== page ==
Dark Side Of The Lune was another watershed, performed with mostly new members. Some inspired acting and improvisation made up for a patchy show. Virtually the entire cast re-appeared in Rodrigo Borgia Invites (1982) and quite a few lasted into Shame (1983). In each of these the 'theme' was carried through a number of small sketches and fillers as well as the finales.


Postcard From Passchendaele strictly adhered to its 'War and Prejudice' theme without sacrificing entertainment value, and it had the highest proportion of last-minute additions of any of the later revues.


Rhapsody On Glue returned to a night-club format as tried in earlier years and included Revue Group's long-awaited attempt to deal with the shortage of sketches for women.


Revue To A Kill was a 'fresh' show, with most of the cast making their debut, in the Nuffield. This was the title used for the return of Revue Group to Edinburgh after an eight-year absence.

[Editor's note : The original article, written for the audience of Ten, naturally finishes at this point. The following additions have been made to round out the Group's history, based on current information. If you know more, please pass on your recollections.]

In September 1986, an assortment of former members, including several of the group's founders, gathered at that year's Graduate Weekend and performed a retrospective compilation in the Nuffield, appropriately entitled Ten. Despite having only a day to rehearse, the show went well.


This year's Nuffield show, Much Revue About Nothing, was followed in the summer by another visit to the Edinburgh Fringe with Fine Lines Rough Sketches. A contemporary report says that the Edinburgh critics were "very kind" and that the show was much the same as the Nuffield revue earlier in the year.


The next Nuffield show was called Where Beagles Dare. Interestingly, this was an unused candidate title for both Haley's Vomit and Nuns and Lovers, a decade earlier. Coincidence or good record keeping?!


The main campus show was again in the Nuffield, this time called The Fish They Couldn't Hang, followed by another trip to Edinburgh with the gloriously titled Socks and Violence. Mark Oswin recalls of the latter:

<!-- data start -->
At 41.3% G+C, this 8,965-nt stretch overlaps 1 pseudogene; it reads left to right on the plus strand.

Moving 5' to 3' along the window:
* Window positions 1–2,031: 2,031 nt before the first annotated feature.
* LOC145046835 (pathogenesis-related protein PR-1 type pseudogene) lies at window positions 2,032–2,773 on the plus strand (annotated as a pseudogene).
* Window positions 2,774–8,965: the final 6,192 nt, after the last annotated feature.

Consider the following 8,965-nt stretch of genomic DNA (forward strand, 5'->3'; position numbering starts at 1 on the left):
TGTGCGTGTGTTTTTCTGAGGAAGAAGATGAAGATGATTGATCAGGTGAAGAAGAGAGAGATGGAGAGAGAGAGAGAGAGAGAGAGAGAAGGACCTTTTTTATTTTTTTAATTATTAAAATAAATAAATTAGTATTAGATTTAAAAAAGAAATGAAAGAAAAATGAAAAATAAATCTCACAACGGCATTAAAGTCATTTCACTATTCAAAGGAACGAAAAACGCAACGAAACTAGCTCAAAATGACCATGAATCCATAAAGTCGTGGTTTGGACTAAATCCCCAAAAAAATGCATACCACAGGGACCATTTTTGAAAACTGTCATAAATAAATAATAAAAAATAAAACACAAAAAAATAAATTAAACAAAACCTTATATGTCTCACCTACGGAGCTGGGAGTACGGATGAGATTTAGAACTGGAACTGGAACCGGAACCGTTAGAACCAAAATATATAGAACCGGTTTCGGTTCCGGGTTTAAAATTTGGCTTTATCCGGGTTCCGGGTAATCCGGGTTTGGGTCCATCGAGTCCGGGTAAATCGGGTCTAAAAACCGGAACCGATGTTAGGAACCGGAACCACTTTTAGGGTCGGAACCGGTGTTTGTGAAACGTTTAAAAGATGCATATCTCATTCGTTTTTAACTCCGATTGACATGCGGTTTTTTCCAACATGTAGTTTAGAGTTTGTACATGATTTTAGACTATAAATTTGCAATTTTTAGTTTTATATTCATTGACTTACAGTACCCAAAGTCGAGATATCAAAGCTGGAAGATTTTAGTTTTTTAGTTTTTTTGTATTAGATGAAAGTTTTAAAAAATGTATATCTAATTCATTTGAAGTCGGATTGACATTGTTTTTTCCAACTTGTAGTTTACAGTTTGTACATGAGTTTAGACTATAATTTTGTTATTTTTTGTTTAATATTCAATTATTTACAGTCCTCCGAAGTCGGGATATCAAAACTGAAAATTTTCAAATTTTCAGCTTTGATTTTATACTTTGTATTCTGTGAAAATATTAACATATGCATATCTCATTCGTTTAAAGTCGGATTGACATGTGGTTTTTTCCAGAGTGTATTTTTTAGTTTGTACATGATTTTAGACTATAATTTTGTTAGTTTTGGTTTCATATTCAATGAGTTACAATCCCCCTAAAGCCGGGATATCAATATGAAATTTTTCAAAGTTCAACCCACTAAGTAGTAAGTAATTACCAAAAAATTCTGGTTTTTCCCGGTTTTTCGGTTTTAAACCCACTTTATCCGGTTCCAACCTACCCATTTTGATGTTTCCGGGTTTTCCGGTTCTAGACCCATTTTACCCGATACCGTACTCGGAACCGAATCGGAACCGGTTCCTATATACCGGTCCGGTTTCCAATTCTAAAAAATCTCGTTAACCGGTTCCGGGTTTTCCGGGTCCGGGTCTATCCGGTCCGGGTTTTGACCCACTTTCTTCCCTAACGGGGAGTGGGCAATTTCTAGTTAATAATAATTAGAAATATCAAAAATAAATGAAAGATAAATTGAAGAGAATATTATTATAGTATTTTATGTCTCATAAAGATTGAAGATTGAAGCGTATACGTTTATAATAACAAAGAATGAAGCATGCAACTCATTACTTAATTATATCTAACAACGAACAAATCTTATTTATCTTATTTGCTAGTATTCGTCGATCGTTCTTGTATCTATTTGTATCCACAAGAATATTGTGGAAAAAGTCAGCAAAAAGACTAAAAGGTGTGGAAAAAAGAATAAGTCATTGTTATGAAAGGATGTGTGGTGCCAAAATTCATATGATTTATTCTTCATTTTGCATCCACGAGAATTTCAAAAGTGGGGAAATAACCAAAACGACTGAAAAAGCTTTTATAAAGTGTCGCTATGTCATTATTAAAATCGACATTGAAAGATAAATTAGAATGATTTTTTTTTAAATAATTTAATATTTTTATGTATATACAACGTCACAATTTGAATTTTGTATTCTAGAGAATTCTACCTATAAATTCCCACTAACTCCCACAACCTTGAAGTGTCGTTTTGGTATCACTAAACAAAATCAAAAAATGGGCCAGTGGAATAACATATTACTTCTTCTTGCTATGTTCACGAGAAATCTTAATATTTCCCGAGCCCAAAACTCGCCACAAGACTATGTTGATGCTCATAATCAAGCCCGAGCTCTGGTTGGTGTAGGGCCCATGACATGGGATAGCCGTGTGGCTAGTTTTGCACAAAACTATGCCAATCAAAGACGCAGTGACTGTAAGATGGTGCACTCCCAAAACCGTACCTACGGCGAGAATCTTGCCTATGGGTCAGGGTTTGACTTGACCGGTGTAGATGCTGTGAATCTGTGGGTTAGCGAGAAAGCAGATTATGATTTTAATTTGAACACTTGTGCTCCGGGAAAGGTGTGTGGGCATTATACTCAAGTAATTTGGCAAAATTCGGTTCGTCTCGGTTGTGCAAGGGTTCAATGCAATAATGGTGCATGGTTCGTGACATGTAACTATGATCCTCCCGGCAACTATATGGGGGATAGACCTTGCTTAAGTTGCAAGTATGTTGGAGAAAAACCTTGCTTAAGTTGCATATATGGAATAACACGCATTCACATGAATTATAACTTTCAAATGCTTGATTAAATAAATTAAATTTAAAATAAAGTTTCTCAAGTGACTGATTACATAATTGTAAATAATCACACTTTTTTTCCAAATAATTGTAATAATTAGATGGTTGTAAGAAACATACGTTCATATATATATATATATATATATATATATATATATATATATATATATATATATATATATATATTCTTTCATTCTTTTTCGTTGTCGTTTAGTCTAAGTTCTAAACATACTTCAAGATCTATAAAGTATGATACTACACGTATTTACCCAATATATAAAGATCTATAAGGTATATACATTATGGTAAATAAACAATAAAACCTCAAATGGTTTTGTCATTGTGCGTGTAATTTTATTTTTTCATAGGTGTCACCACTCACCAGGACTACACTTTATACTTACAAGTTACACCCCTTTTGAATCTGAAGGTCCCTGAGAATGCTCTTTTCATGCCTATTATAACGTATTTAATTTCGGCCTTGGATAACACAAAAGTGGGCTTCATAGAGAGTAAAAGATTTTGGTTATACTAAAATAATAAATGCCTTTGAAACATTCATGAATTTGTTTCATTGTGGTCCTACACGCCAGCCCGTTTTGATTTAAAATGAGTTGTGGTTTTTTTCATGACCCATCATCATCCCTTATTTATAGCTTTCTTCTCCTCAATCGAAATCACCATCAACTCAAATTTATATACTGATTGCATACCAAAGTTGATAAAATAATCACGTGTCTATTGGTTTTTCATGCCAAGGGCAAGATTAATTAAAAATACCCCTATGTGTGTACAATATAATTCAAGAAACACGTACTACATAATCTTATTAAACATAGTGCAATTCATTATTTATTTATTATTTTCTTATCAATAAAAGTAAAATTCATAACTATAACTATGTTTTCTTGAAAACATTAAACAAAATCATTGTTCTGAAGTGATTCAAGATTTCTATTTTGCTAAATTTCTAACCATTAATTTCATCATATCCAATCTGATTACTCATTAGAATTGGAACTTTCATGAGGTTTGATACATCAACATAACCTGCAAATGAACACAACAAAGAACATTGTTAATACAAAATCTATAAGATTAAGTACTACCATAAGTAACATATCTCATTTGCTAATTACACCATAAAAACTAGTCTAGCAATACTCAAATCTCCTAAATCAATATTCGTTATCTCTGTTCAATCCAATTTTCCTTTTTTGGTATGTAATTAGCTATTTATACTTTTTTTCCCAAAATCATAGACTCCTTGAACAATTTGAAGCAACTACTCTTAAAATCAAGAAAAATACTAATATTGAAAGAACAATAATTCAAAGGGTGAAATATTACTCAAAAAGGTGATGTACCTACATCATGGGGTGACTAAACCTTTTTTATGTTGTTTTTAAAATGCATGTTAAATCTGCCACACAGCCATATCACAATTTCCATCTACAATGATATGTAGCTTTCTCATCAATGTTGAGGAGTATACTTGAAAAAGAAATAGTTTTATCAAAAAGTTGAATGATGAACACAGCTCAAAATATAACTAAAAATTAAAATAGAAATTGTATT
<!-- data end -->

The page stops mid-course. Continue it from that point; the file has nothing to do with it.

We shared the venue with Oxford Revue, who at that time included Stewart Lee, Richard Herring and Al Murray (all in their final year). We hung out with them a fair bit and this became the start of an informal relationship between Lancaster and Oxford, which culminated with Helên arranging an "exchange" the following year during Sheepy Sheep's Edinburgh run and going on to perform a show at Oxford Uni. The Oxford guys really liked one of our sketches called "Funny Hair", written by Jamie and performed by me and Helên. I met Al Murray at a table read many years later and as soon as I mentioned Lancaster Revue he shouted "Funny Hair!".


The turn of the decade saw a campus show called A Room With Revue at the Nuffield. According to the programme, this show featured a cast of just 8 people. A far cry from some of LURG's early shows, which featured enough people for two football teams, including substitutes!

Another Edinburgh show followed later in the year. This was the bizarrely titled The Friends of Sheepy Sheep, a reference to a full-sized model ovine of the same name which appeared in the show. This was one of three shows under the umbrella of the Lovely Plays Production Concern, put together to share the otherwise crippling costs. Remarkably, the show made a profit (a princely £13 each)! It got a favourable review in "The List" and was visited by Ken Campbell and Jack Dee. This appears to have been LURG's last visit to the Fringe.


Iota was this year's Nuffield show. The Nuffield programme described the show thus: "The year 1991 is special in two ways. Firstly, it is the year in which Lancaster University Revue Group put on their comedy show IOTA. Secondly '1991' written backwards is '1991'". Obviously, they had yet to discover the word palindrome.

Sadly, Iota appears to have been the final Nuffield show. News of LURG's demise was circulating among old hacks by March 1992, but the circumstances or reasons are currently shrouded in mystery.


While the disappearance of the original group was disappointing, comedy at Bailrigg lives on in the shape of the Lancaster University Comedy Institute. LUCI is LURG's spiritual successor at Lancaster and we wish them every success.

Do you have any additional information regarding LURG's history, particularly the later years?